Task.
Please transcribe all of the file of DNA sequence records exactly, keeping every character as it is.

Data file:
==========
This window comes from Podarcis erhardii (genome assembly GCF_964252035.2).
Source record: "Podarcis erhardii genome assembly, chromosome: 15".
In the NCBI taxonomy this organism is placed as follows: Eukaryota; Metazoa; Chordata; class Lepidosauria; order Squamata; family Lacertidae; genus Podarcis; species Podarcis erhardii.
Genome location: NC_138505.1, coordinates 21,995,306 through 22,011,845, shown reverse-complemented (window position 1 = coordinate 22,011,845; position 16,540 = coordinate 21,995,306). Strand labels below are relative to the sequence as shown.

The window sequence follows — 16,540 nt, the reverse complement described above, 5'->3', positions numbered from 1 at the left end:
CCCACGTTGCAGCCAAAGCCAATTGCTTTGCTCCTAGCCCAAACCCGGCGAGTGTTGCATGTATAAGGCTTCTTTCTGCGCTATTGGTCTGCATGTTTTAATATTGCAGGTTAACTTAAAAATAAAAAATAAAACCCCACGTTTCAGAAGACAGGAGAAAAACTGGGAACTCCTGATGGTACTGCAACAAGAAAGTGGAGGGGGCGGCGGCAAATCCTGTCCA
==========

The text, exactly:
This window comes from Podarcis erhardii (genome assembly GCF_964252035.2).
Source record: "Podarcis erhardii genome assembly, chromosome: 15".
In the NCBI taxonomy this organism is placed as follows: Eukaryota; Metazoa; Chordata; class Lepidosauria; order Squamata; family Lacertidae; genus Podarcis; species Podarcis erhardii.
Genome location: NC_138505.1, coordinates 21,995,306 through 22,011,845, shown reverse-complemented (window position 1 = coordinate 22,011,845; position 16,540 = coordinate 21,995,306). Strand labels below are relative to the sequence as shown.

The window sequence follows — 16,540 nt, the reverse complement described above, 5'->3', positions numbered from 1 at the left end:
CCCACGTTGCAGCCAAAGCCAATTGCTTTGCTCCTAGCCCAAACCCGGCGAGTGTTGCATGTATAAGGCTTCTTTCTGCGCTATTGGTCTGCATGTTTTAATATTGCAGGTTAACTTAAAAATAAAAAATAAAACCCCACGTTTCAGAAGACAGGAGAAAAACTGGGAACTCCTGATGGTACTGCAACAAGAAAGTGGAGGGGGCGGCGGCAAATCCTGTCCA